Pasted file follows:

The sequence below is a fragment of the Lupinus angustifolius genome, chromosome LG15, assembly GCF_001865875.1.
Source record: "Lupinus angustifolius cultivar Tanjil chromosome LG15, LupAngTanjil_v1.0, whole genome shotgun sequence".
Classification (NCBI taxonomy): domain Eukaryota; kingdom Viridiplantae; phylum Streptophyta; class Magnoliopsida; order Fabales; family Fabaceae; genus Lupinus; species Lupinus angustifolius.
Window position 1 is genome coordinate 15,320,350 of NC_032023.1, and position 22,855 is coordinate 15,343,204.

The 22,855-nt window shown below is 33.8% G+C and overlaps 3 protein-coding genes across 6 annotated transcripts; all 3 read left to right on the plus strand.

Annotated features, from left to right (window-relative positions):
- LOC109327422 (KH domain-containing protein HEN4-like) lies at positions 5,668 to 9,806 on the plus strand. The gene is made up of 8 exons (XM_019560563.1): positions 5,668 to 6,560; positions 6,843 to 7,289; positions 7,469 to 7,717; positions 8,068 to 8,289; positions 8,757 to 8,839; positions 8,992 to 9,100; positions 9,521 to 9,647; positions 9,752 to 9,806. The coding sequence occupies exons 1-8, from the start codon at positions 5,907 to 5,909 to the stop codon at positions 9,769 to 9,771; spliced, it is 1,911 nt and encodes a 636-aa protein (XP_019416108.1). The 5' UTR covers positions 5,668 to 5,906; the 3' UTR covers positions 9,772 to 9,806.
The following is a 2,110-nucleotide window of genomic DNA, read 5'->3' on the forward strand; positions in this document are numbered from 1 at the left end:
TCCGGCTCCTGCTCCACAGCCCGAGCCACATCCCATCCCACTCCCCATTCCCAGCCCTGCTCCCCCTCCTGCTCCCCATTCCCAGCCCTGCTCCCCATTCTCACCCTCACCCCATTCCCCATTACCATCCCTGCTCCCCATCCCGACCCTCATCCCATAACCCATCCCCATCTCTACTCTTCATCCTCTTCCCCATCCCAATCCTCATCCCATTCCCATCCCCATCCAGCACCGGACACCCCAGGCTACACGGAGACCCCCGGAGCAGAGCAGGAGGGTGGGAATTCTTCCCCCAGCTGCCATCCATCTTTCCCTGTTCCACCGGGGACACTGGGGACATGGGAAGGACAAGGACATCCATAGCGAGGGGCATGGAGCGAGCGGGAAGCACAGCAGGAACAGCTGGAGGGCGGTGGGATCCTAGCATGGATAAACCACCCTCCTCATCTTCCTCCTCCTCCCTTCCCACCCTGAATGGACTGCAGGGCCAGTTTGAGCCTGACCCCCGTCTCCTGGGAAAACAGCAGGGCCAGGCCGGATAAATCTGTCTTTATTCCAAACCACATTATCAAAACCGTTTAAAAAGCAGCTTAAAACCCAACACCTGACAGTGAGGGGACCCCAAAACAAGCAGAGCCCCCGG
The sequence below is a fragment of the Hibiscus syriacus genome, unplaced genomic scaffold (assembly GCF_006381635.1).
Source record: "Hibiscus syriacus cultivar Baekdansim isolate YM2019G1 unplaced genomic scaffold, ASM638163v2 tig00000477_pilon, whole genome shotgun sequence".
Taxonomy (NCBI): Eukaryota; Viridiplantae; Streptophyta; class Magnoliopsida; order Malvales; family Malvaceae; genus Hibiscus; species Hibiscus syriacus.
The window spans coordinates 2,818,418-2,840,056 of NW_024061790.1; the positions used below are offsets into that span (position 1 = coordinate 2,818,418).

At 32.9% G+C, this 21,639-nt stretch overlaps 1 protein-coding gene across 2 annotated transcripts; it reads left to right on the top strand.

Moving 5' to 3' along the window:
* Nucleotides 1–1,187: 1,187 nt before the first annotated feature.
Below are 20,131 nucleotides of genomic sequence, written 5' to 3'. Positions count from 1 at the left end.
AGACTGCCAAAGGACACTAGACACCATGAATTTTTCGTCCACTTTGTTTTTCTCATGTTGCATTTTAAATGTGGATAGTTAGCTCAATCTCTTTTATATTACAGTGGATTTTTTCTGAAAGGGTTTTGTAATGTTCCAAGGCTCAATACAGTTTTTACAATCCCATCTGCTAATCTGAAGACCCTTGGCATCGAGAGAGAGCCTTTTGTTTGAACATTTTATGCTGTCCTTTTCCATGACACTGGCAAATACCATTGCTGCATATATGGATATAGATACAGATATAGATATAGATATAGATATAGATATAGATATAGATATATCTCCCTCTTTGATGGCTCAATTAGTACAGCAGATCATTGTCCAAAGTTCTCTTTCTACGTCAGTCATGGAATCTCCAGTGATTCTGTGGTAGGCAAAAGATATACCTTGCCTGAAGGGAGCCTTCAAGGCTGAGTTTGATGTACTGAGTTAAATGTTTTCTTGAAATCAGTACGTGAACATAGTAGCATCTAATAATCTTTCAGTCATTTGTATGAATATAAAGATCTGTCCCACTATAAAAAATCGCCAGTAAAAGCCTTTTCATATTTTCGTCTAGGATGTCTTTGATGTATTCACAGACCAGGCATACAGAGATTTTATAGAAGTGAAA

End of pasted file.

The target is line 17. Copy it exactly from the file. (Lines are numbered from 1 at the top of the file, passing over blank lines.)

Below are 20,131 nucleotides of genomic sequence, written 5' to 3'. Positions count from 1 at the left end.